|Project by thiel||posted 1684 days ago||1805 views||2 times favorited||14 comments|
Two things are clear from this project:
1) If you learn by making mistakes, then I learned A LOT on this one :)
2) This is most beautiful wood I’ve worked with.
I bought some fancy woods without knowing what I wanted to do with them, and I settled on doing some trays for potential gifts and such. I figured it would be a good way to learn about these specific woods without breaking the bank. This piece is Bolivian Rosewood and the handles are scrap Peruvian Black Walnut that I had leftover from my Shaker Clock. It’s ~7.5×15.5 inches.
This rosewood is the prettiest I’ve ever worked with. It has long smooth lines of high contrast—caramel and walnut and ebony colored layers. The grain looks as if it is soft candy that has been stretched and stretched like taffy, and the wood itself is smooth and silky to the touch. On the downside, I’d have to describe it as “brittle” in some ways. Tough on tools. Tough to work. Lots of chip out.
Corners are dovetailed. The bottom SHOULD BE fitted some other way since the wood is bound to expand, but, well, I’ve learned now, haven’t I?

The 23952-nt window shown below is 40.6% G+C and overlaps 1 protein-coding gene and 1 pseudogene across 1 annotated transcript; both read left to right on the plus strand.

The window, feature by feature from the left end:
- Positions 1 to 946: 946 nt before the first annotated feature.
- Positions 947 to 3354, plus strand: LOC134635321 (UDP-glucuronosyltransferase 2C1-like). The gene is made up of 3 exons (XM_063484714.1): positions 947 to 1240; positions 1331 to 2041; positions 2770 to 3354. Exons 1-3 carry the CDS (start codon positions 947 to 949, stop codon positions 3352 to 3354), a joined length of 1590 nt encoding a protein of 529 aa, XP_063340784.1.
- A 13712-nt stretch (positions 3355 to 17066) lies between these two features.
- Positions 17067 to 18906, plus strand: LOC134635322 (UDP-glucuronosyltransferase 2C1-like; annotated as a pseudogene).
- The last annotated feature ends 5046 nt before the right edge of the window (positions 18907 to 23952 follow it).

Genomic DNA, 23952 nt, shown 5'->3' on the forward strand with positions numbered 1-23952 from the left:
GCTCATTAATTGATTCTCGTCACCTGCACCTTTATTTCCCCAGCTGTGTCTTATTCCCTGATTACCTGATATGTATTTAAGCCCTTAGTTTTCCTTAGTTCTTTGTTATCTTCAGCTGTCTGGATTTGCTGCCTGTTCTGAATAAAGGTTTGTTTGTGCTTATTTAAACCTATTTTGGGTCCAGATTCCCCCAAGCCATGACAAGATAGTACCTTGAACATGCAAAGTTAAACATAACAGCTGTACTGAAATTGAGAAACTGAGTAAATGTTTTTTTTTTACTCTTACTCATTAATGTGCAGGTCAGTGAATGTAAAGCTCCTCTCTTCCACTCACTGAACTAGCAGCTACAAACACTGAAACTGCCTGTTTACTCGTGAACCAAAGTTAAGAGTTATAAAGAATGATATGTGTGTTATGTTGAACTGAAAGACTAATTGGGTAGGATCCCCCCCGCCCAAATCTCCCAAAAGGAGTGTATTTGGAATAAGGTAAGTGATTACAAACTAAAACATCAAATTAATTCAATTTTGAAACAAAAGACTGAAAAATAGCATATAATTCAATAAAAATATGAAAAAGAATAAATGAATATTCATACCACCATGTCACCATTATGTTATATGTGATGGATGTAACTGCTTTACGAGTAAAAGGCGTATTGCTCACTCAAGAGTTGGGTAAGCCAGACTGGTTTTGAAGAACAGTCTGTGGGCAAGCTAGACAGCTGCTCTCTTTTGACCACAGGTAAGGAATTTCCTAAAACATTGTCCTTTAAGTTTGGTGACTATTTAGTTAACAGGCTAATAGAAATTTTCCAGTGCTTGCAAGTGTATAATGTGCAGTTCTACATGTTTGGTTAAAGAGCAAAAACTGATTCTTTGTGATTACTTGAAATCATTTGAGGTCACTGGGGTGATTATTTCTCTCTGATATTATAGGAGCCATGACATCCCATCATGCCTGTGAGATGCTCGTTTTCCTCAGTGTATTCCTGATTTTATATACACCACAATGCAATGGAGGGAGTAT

I resawed my boards and then bookmatched them. The bottom is a bookmatch, and the long sides are matched to each other—it gives an impression that the sides and bottom are all from the same board. The narrow ends had originally been cut from the same boards as the sides so it would be continuous, but I learned some more there and ended up using sections from the center of the book. I think it actually looks nice that way too.
This tray is the first of several “quick projects” I’m going to punch out, and while it’s pretty, it’s got some pretty HUGE problems. I haven’t puttied the problem areas yet, but I will. My wife plans to use it to serve espresso. Less than 10 minutes before it was done, I had no idea what to do with “whatever it is I’d made” and then I put the handles on and it occurred to me that it wasn’t a totally useless piece.
Finish is teak oil. I’m thinking of going over it with Arm-R-Seal with a coat of blonde shellac in-between. Thoughts?
I have enough wood left to make an additional one (with a center handle/divider). I’m gonna try not to learn anything on that one :-)
-- Laziness minus Apathy equals Efficiency